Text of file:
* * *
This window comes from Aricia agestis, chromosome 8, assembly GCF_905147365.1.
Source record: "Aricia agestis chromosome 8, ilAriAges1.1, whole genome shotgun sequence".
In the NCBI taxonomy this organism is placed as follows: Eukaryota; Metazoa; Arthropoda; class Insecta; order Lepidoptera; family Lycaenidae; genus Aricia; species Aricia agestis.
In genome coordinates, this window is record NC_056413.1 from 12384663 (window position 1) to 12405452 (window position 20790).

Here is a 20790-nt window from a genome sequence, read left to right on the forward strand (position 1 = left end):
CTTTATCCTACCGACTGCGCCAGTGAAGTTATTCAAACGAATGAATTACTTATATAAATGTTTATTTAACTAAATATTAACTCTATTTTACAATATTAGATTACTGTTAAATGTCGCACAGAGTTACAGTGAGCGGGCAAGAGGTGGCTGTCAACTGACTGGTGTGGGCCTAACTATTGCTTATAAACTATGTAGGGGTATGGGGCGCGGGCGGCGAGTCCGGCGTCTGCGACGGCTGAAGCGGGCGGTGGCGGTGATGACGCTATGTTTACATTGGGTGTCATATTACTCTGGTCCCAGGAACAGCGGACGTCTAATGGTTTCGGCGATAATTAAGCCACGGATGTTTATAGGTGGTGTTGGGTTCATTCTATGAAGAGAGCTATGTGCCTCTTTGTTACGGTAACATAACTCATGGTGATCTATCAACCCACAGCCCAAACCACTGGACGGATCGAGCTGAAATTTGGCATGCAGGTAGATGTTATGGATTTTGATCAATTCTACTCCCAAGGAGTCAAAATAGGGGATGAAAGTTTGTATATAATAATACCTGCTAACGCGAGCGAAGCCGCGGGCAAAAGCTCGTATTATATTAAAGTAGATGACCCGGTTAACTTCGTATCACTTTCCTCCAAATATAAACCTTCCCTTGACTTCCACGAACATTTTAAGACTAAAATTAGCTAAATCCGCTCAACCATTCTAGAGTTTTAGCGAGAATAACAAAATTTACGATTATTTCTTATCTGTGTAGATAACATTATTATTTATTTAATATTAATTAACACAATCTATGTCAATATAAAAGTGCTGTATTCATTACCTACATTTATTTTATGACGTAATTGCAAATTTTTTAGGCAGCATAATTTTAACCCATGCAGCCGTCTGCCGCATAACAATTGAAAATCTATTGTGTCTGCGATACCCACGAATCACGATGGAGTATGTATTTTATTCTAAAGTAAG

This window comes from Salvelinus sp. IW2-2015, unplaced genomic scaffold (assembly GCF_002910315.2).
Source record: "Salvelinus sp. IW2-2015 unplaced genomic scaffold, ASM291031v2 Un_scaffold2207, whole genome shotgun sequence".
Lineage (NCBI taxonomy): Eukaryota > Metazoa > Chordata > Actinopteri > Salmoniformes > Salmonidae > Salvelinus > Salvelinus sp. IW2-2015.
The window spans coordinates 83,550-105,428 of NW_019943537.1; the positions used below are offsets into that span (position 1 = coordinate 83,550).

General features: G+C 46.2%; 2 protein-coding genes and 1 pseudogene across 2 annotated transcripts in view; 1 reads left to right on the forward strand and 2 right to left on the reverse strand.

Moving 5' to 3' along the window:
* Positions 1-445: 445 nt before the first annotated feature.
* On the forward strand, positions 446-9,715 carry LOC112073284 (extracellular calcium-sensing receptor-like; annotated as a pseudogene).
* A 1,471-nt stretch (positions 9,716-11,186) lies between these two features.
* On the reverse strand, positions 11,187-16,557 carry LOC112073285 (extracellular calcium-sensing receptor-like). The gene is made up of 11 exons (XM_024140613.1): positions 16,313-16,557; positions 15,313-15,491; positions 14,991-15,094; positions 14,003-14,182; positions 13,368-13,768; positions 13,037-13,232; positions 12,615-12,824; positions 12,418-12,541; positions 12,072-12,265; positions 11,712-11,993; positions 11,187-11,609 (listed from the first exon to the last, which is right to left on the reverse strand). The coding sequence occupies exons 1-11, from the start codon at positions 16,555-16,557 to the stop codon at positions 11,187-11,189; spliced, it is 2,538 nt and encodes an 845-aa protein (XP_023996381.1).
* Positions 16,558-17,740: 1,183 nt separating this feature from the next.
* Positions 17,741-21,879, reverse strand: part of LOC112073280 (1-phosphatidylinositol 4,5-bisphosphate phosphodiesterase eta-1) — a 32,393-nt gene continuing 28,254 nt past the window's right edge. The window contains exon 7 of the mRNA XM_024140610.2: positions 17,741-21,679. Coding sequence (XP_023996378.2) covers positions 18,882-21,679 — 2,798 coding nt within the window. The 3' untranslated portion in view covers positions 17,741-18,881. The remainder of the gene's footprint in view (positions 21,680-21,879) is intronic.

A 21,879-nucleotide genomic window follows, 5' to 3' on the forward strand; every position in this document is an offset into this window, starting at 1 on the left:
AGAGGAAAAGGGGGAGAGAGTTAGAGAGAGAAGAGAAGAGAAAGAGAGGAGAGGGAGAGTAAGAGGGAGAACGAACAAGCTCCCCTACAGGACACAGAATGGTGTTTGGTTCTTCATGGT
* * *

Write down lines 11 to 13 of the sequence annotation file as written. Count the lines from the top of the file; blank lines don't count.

General features: G+C 46.2%; 2 protein-coding genes and 1 pseudogene across 2 annotated transcripts in view; 1 reads left to right on the forward strand and 2 right to left on the reverse strand.

Moving 5' to 3' along the window:
* Positions 1-445: 445 nt before the first annotated feature.